The Man in the Sci-Fi Castle: Films and TV shows inspired by Philip K Dick
Ian Winterton | On 17, Dec 2016Reading time: 8 mins
“If you think this universe is bad, you should see some of the others.” – Philip K Dick.
Science-fiction visionary Philip K Dick’s novels are typically hallucinatory explorations of how humanity will fare in a world increasingly ruled by technology, oppressive governments and malevolent corporations. His big, bold ideas give first breath to concepts now commonplace not just in fiction but in scientific reality – space exploration, artificial intelligence, virtual reality, alternative universes. But Dick, who was beset for periods of his life by nightmarish visions, was more interested in inner than outer space; his tales take place as much in the mind of his protagonists as the so-called real world. Dick plunges us into places of paranoia and fear, where everything – even our own consciousness, our own universe – might be revealed as fake.
Both unsettling and darkly funny, Dick’s fiction was lauded in the sci-fi community early on – his 1962 classic The Man in the High Castle receiving a Hugo Award – but it wasn’t until later that Hollywood, and the Western World, embraced him. Tragically, Dick never got to see it. The ground-breaking Blade Runner, based on his novel Do Androids Dream of Electric Sheep?, was released in cinemas in June, 1982; Dick died from a stroke three months earlier, aged only 53.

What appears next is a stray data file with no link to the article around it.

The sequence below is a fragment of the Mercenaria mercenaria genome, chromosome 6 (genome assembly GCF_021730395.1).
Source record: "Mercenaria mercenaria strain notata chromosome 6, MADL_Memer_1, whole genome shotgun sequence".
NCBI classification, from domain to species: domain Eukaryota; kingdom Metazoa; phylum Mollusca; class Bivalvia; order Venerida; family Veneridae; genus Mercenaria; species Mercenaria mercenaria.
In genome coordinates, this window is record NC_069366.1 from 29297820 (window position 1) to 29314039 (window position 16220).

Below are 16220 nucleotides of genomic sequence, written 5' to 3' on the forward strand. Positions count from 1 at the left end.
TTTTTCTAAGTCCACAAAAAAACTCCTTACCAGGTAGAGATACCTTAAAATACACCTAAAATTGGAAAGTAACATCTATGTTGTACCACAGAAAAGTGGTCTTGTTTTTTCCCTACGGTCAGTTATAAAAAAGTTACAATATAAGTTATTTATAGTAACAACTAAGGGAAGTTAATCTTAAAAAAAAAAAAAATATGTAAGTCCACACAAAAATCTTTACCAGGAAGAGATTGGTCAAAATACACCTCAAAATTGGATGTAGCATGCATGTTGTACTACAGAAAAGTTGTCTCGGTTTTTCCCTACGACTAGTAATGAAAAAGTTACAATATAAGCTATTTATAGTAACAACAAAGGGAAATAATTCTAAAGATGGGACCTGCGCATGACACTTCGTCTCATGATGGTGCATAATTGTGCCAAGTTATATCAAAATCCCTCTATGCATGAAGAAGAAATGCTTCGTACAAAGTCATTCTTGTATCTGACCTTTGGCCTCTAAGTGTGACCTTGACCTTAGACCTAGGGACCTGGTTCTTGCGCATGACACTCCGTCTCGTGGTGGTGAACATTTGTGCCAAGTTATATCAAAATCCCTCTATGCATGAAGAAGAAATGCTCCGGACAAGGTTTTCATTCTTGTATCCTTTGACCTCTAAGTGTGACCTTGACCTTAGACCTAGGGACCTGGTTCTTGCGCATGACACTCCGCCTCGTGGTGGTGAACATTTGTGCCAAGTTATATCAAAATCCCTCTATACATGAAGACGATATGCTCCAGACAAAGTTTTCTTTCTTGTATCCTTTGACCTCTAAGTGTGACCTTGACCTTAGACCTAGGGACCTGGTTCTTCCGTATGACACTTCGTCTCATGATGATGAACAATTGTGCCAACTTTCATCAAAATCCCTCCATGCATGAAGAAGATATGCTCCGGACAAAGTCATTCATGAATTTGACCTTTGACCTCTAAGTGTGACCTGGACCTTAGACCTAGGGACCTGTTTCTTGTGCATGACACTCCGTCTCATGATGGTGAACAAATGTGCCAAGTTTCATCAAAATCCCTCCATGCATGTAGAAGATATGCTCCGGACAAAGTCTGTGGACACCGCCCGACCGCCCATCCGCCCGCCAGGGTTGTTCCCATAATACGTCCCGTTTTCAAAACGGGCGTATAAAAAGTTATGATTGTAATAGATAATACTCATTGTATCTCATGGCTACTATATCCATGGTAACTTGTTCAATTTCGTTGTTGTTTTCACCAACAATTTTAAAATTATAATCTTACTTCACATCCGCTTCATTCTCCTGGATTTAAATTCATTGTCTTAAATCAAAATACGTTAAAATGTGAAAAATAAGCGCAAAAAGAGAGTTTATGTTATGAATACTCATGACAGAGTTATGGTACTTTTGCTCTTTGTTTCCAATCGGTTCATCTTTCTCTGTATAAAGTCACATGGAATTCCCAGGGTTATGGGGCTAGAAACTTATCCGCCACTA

As The Man in the High Castle returns for a second season, we look back at some of the many films and TV shows inspired by the mad genius. We’ve all seen Blade Runner, but have you seen all of these?
Total Recall (1990)
“Get your ass to Mars.”
Based on We Can Remember It For You Wholesale, Total Recall is possibly the least cerebral adaptation of the author’s work (and in a world where Paycheck and The Adjustment Bureau exist, there’s no shortage of competition). In the hands of director Paul Verhoeven, Dick’s plot – bored construction worker Quaid (Arnold Schwarzenegger) takes a virtual vacation to Mars and discovers he’s a renegade secret agent, whose last mission was on the Red Planet – is used to kickstart a brash action flick full of eminently quotable lowbrow dialogue. (“Consider that a divorce,” grunts Arnie after killing the enemy agent posing as his wife.) It might not please Dick purists, but it’s cinema nirvana: Arnie on top, scenery chewing (and smashing) form, fantastic special effects and, dude, a topless chick with three boobs.
Total Recall (2012)
“If I’m not me, then who the hell am I?”
Everything the 1990 classic isn’t, this Total Recall sees Colin Farrell moping about in a dark future that so wants to be Blade Runner but isn’t. Bogged down in faux geopolitical witterings – the Colony (Austrlia) is striving for independence or something – this is dreary and plodding stuff. Some passable action sequences aside, you’ll be begging for someone to pull the plug on your REKAL machine.
“I don’t know, Spencer. Maybe you are a bomb. Just don’t blow up in my face.”